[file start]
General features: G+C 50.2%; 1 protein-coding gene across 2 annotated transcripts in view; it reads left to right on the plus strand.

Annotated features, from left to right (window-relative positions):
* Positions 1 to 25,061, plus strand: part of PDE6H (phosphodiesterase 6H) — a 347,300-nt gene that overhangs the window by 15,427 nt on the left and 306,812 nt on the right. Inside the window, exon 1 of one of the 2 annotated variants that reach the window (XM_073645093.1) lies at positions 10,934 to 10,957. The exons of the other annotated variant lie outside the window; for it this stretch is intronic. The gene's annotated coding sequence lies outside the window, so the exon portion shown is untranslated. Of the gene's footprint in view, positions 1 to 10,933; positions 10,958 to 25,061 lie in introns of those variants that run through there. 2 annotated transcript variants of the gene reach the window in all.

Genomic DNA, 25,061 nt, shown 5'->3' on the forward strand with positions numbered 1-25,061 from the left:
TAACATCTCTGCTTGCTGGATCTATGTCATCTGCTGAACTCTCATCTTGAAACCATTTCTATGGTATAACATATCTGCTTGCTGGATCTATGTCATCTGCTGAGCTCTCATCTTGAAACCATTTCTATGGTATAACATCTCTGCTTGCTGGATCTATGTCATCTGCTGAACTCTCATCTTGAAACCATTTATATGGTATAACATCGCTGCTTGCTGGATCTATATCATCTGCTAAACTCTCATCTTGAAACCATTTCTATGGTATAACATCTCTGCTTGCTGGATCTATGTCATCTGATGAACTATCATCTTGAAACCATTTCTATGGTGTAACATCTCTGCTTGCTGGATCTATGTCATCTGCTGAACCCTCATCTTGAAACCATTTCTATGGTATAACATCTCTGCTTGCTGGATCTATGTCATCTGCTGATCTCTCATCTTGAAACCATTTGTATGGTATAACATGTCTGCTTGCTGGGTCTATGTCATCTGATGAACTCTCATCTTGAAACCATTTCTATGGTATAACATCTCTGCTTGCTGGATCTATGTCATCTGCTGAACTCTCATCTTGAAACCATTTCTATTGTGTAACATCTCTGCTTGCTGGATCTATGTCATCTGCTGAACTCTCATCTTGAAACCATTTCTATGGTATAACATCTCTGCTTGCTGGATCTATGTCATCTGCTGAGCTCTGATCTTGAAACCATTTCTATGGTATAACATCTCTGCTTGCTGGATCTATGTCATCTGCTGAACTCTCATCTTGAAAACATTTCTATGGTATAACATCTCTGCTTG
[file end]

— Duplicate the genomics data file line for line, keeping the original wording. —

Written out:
General features: G+C 50.2%; 1 protein-coding gene across 2 annotated transcripts in view; it reads left to right on the plus strand.

Annotated features, from left to right (window-relative positions):
* Positions 1 to 25,061, plus strand: part of PDE6H (phosphodiesterase 6H) — a 347,300-nt gene that overhangs the window by 15,427 nt on the left and 306,812 nt on the right. Inside the window, exon 1 of one of the 2 annotated variants that reach the window (XM_073645093.1) lies at positions 10,934 to 10,957. The exons of the other annotated variant lie outside the window; for it this stretch is intronic. The gene's annotated coding sequence lies outside the window, so the exon portion shown is untranslated. Of the gene's footprint in view, positions 1 to 10,933; positions 10,958 to 25,061 lie in introns of those variants that run through there. 2 annotated transcript variants of the gene reach the window in all.

Genomic DNA, 25,061 nt, shown 5'->3' on the forward strand with positions numbered 1-25,061 from the left:
TAACATCTCTGCTTGCTGGATCTATGTCATCTGCTGAACTCTCATCTTGAAACCATTTCTATGGTATAACATATCTGCTTGCTGGATCTATGTCATCTGCTGAGCTCTCATCTTGAAACCATTTCTATGGTATAACATCTCTGCTTGCTGGATCTATGTCATCTGCTGAACTCTCATCTTGAAACCATTTATATGGTATAACATCGCTGCTTGCTGGATCTATATCATCTGCTAAACTCTCATCTTGAAACCATTTCTATGGTATAACATCTCTGCTTGCTGGATCTATGTCATCTGATGAACTATCATCTTGAAACCATTTCTATGGTGTAACATCTCTGCTTGCTGGATCTATGTCATCTGCTGAACCCTCATCTTGAAACCATTTCTATGGTATAACATCTCTGCTTGCTGGATCTATGTCATCTGCTGATCTCTCATCTTGAAACCATTTGTATGGTATAACATGTCTGCTTGCTGGGTCTATGTCATCTGATGAACTCTCATCTTGAAACCATTTCTATGGTATAACATCTCTGCTTGCTGGATCTATGTCATCTGCTGAACTCTCATCTTGAAACCATTTCTATTGTGTAACATCTCTGCTTGCTGGATCTATGTCATCTGCTGAACTCTCATCTTGAAACCATTTCTATGGTATAACATCTCTGCTTGCTGGATCTATGTCATCTGCTGAGCTCTGATCTTGAAACCATTTCTATGGTATAACATCTCTGCTTGCTGGATCTATGTCATCTGCTGAACTCTCATCTTGAAAACATTTCTATGGTATAACATCTCTGCTTG